I'm at the beginning of shell scripting etc. and a bit challenged to find the proper way of colorzing a command's repeating output, similar to the -d option in the watch command.

I want to see the changes of lsof and some other commands. That means, I want only the changed/new lines to be in red (instead of highlighted with a white background and highlighting all the following lines). Is there an elegant way to get it done with diff or any other command?

Example: A red line shows a new connection via SSH.

enter image description here

(I know, I could GREP for ESTABLISHED here, but not every command I want to watch gives me a keyword to search for. So I have to look for new/changed line in the output.)

  • That's what watch is for. But I suppose you could lsof > /tmp/thing && lsof > /tmp/thing2 && diff /tmp/thing /tmp/thing2
    – coteyr
    Feb 5 '16 at 23:19
  • Have a look at multitail as well, which is a full-screen log viewer. You can monitor the output of processes or pipelines as well as disk files, and set up filtering and highlighting rules based on lines that match a pattern. It doesn't have anything like watch -d to my knowledge, but worth adding to the toolbox regardless. :) Sep 29 '21 at 19:15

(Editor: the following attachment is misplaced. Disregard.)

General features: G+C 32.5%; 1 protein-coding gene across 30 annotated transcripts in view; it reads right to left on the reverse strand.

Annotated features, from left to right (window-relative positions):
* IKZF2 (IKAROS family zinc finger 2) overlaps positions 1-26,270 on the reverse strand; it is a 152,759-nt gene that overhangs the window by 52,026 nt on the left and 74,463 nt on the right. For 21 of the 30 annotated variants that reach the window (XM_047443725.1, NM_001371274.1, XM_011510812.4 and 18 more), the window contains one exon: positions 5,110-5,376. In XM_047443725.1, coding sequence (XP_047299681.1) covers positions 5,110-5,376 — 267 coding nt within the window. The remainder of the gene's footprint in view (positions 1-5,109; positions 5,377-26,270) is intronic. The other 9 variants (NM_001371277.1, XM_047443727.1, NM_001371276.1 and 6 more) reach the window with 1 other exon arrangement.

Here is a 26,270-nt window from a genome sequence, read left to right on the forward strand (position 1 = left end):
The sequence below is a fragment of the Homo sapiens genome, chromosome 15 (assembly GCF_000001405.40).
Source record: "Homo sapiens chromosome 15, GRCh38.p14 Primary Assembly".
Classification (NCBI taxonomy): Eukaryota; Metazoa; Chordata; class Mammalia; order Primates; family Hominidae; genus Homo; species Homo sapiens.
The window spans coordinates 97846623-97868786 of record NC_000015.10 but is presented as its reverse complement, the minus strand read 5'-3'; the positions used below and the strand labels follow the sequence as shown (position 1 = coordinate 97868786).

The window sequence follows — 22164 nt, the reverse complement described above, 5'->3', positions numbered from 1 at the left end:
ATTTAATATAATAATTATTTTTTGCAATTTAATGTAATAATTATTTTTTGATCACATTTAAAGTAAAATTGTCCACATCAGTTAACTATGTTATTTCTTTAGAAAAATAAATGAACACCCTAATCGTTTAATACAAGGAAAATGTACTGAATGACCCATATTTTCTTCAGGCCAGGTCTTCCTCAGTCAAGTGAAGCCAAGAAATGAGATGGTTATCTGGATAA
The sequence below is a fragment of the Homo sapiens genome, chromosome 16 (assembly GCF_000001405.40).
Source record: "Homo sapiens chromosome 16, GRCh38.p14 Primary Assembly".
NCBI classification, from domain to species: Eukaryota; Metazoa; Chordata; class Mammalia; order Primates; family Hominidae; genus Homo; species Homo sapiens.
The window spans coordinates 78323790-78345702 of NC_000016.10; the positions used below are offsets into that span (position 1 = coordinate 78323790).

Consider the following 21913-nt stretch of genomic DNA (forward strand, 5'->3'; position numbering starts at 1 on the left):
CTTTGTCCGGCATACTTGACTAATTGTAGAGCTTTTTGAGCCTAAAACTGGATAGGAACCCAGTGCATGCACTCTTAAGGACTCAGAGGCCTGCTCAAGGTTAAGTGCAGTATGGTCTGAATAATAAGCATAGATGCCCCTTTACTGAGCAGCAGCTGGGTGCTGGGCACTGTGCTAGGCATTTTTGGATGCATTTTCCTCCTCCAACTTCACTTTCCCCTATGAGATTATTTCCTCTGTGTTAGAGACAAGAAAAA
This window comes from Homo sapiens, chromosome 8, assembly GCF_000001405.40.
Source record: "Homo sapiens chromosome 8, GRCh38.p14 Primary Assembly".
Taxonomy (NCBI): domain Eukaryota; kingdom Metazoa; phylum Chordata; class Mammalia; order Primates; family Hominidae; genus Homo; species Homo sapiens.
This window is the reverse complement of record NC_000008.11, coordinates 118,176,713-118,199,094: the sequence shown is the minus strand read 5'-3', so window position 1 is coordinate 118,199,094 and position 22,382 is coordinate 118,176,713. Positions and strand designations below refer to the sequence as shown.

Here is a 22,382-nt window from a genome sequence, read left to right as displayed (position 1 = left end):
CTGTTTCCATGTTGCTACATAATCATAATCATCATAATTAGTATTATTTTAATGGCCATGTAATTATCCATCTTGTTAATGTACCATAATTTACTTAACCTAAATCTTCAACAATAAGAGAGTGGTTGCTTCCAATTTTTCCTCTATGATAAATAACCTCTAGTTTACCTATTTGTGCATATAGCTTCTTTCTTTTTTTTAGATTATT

You can use ANSI escape sequences. To set a color and style desired, there is a syntax \033[#m where # can be a valid set of semicolon separated numbers.

You can define colors such as


And use them such as echo -e "${GREEN}Updated${CLEAR}"

Check here for more reference

  • Thanks. I already tried this. To clarify my needs I just updated my post with a screenshot.
    – awado
    Feb 6 '16 at 12:36

Finally I found a way to achieve it. I wanted to avoid file operations (tmpfs and such) for performance and latency reasons. The trick is to tell dwdiff or wdiff in its two arguments what the output of a command is and was within the same iteration. Process substitution was my helping hand:

while true; do p1=$p2; p2=$(clear; iotop -ob -n1); 
    dwdiff -y "\010" -1 -c <(echo "$p1") <(echo "$p2"); sleep 1; done

The -y "\010" removes the space before the changed word to keep the columns nicely aligned. $p1 and $p2 are used to keep the scope for the process substitutions <(...). Providing the output in the substitutions directly didn't work for me. I got this hint from this post.

Maybe there's a much simpler solution and I just got too complicated after all. Feel free to post it!

  • wondering how to make the highlighted colors stay, any suggestions? Jan 31 '18 at 13:03

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